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Hepatitis B Therapy at AASLD

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  • claudine intexas
    NATAP - www.natap.org ... Hepatitis B Therapy at AASLD Nov 9-13 Written for NATAP by Douglas T. Dieterich, MD Cabrini Hospital and NYU Medical Center, NYC See
    Message 1 of 1 , Nov 15, 2001
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      NATAP - www.natap.org
      ----------------------

      Hepatitis B Therapy at AASLD
      Nov 9-13

      Written for NATAP by Douglas T. Dieterich, MD
      Cabrini Hospital and NYU Medical Center, NYC
      See ongoing reporting from AASLD at NATAP website

      The therapy of hepatitis B is becoming almost as
      complicated as the
      disease
      itself. It is suffering from the success of all the
      new therapies
      coming as
      well as some information on the older therapies. I
      will attempt to keep
      this
      as uncomplicated as possible and have been debating
      how to organize
      this,
      alphabetical order or order of likely approval and I
      think it would be
      better
      to put this in historical perspective to build on the
      base and educate
      those
      still confused by the field.

      The first treatment approved by the FDA for HBV was
      alfa interferon 2b
      at a
      disabling dose of 10 MIU thrice weekly or 5 MIU daily
      for 4 months.
      This
      resulted in about a 25% HbeAg to HbeAb seroconversion
      rate and a
      histological
      benefit on liver biopsy. In late 1998 3TC or
      lamivudine was approved at
      a
      dose of 100 mg per day, considerably less than the HIV
      dose of 300 mg
      per
      day. One years��� treatment resulted in a
      seroconversion rate of about
      25%,
      like interferon and a histological benefit on biopsy
      similar to
      interferon���s.
      The difference in this therapy was that HBV resistance
      developed in
      nearly as
      many patients who seroconverted per year. The good
      news was that the
      resistant virus was seen as more benign than the wild
      type virus and
      even
      though the virus was still replicating, the
      seroconversion rate was
      significantly higher if the patients continued taking
      3TC. News from
      this
      meeting however suggested that the early biopsy
      benefit is lost after 4
      years
      on 3TC and the biopsies start to worsen again. This is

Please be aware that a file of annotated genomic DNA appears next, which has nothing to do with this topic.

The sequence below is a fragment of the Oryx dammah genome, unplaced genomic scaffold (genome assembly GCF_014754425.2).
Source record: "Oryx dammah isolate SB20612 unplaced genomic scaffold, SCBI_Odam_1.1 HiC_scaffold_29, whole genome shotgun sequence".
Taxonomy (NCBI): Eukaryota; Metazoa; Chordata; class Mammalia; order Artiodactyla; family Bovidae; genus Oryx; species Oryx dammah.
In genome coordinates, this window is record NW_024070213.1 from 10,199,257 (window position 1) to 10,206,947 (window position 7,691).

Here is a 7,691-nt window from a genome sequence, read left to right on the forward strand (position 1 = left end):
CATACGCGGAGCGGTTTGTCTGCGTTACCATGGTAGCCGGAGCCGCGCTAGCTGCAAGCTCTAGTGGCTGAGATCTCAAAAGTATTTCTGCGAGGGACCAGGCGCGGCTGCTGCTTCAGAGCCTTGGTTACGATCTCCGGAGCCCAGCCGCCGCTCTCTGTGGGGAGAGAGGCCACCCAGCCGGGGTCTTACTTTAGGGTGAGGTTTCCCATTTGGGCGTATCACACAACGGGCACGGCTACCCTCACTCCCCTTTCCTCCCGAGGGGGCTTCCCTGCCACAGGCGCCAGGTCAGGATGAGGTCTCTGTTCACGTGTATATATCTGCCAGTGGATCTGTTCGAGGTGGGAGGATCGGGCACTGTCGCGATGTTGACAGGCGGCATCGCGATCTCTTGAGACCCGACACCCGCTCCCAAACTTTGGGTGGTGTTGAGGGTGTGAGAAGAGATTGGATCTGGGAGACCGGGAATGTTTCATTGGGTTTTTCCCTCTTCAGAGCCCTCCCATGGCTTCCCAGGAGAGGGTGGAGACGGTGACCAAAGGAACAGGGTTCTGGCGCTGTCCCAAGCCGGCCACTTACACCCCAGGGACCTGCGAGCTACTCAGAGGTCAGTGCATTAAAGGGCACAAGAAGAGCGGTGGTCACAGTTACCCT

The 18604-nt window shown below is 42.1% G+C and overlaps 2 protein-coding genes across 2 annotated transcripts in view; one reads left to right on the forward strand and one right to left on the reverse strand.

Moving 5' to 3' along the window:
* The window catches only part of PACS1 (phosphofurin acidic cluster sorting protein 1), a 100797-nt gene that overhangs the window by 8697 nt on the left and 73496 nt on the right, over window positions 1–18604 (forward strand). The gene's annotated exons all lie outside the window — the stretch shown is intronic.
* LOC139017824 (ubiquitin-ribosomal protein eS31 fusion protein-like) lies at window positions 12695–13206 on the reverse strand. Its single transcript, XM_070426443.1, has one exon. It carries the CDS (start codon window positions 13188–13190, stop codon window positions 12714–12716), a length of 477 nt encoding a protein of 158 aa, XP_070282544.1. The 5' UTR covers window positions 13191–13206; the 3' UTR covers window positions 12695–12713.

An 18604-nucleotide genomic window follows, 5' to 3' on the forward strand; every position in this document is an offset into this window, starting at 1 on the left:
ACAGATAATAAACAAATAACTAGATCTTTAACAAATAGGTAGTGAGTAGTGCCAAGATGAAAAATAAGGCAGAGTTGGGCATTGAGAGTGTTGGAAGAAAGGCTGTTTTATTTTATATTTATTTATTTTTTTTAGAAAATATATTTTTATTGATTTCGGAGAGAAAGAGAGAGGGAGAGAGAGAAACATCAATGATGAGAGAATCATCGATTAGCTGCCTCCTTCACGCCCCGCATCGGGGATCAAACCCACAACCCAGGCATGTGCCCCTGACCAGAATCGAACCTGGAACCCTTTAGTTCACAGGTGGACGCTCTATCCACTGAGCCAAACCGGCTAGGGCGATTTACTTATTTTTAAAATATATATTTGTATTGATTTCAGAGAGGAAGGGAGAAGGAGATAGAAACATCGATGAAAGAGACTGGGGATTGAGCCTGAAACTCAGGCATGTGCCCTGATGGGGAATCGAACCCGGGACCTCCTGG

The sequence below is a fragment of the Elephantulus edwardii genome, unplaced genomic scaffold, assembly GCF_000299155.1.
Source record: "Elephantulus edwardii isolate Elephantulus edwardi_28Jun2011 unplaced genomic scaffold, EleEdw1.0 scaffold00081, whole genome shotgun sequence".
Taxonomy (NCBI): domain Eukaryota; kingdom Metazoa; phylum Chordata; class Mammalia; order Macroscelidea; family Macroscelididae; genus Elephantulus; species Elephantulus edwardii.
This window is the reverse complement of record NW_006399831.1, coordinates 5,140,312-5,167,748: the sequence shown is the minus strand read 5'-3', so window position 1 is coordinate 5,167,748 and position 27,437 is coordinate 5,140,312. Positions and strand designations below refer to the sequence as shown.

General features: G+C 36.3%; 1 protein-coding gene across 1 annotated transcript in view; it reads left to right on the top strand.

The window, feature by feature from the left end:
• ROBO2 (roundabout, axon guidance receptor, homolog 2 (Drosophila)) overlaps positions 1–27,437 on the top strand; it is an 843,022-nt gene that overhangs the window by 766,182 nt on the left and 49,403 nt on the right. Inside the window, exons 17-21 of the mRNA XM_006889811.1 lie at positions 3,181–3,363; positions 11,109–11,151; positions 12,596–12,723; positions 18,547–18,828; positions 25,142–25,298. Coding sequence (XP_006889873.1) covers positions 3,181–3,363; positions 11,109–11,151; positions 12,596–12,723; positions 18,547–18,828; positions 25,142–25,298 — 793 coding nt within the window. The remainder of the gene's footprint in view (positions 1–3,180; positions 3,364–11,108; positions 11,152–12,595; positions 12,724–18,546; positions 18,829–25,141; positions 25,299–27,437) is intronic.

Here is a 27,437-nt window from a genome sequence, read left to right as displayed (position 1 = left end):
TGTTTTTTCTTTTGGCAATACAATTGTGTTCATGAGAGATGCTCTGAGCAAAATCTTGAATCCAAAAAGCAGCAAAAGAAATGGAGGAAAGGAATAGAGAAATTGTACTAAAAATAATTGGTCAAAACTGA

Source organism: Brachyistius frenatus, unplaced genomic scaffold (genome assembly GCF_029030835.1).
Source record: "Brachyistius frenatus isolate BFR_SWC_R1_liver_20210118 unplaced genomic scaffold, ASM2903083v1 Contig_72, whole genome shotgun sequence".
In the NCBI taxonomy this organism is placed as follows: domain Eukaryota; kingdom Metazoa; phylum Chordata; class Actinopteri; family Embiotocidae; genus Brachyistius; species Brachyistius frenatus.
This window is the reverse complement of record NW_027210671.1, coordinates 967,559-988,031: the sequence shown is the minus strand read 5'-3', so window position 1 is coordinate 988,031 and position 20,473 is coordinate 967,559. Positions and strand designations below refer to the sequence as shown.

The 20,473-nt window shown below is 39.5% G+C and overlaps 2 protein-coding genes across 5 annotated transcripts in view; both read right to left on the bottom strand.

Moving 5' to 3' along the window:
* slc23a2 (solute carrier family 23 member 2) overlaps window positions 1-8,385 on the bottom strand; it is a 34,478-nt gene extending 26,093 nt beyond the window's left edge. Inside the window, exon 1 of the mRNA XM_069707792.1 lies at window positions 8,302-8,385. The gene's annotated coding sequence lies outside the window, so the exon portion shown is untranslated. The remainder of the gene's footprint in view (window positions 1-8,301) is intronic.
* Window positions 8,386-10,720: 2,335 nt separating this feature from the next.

beginning to
      sound
      like the HIV story where sequential nucleoside
      analogue therapy
      resulted in
      sequential nucleoside resistance and I believe that is
      clearly the
      case.

      Why not combine the two therapies? Well there were
      several combination
      trials
      presented here in Dallas. They, unlike the first study
      performed a few
      years
      ago, showed that combination 3TC and interferon is
      better than either
      alone
      and that interferon prevents the development of 3TC
      resistance
      mutations.
      There was even a combination trial of famciclovir and
      interferon, which
      showed some benefit. Famciclovir is approved for the
      treatment of
      herpes
      virus infections but not for hepatitis B. It does
      however have some
      activity
      against hepatitis B albeit slightly less than 3TC.
      Famciclovir and 3TC
      share
      some resistance mutations as well, but not all and
      there is one paper
      from
      2000 at least that demonstrates synergy between the
      two. In my
      practice, for
      patients not on clinical trials, I always use the
      combination of
      famciclovir
      and 3TC.

      The advances in interferon technology to pegylate it
      and lengthen the
      half
      life so that it can be administered weekly, have
      spread to hepatitis B
      treatment as well. One study showed that pegylated
      interferon alfa 2 a
      is
      clearly superior to plain alfa 2a interferon thrice
      weekly in the
      treatment
      of hepatitis B. Clearly the next step is to combine
      pegylated
      interferon and
      3TC in a trial. That trial is now in progress, but has
      no results to
      date.

      The next drug likely to be approved in the US for HBV
      is adefovir. It
      is a
      nuceotide analogue similar to tenofovir which just
      arrived on pharmacy
      shelves in early November for the treatment of HIV.
      Adefovir was
      studied in
      HIV patients and had little activity and quite a bit
      of kidney toxicity
      at
      120 mg and 60 mg per day. The HBV dose is fortunately
      only 10 mg and so
      far
      has demonstrated very little toxicity and a great deal
      of efficacy.
      Long-term
      data were presented up to 136 weeks for adefovir,
      which showed a